Few readers will be puzzled by the capital D in the first example and the small d (and s) in the second. “Detective MacSwain” is treated like a name, a proper noun; “detective” (like “sleuth”) is a common noun. But what form would you choose in the following examples?
Few people will accept that up means down simply because you say so in writing, not even if you’re perfectly consistent about it. Still, when it comes to editorial principles, consistency is second only to being right.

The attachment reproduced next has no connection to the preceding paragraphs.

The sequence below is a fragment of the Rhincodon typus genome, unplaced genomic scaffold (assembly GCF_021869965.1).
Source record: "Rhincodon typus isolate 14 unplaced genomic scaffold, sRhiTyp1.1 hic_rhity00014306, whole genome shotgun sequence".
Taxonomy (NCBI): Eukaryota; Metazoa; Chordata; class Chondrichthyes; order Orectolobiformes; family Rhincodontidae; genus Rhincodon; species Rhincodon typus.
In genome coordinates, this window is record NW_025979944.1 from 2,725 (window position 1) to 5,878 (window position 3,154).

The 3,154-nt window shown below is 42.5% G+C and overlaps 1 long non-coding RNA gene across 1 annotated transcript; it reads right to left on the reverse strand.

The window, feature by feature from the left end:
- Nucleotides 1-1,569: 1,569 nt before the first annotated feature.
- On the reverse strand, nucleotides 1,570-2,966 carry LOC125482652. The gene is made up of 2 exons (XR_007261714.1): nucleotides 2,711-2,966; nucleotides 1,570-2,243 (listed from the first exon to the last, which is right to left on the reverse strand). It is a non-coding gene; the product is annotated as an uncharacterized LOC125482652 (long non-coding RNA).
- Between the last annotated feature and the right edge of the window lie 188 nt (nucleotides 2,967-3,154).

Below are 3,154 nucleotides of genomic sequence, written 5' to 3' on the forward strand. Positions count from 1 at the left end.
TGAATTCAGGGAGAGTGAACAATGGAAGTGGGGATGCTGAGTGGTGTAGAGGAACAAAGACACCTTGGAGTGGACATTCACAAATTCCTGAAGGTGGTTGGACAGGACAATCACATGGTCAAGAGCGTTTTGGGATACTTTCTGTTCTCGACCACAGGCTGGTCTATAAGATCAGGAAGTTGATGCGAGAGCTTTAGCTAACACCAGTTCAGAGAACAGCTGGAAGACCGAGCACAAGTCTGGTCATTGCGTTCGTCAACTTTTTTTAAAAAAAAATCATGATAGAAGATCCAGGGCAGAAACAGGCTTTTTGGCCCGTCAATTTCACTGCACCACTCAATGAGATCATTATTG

“The full names of administrative bodies are capitalized. Adjectives derived from them are usually lowercased, as are many of the generic names for such bodies when used alone . . .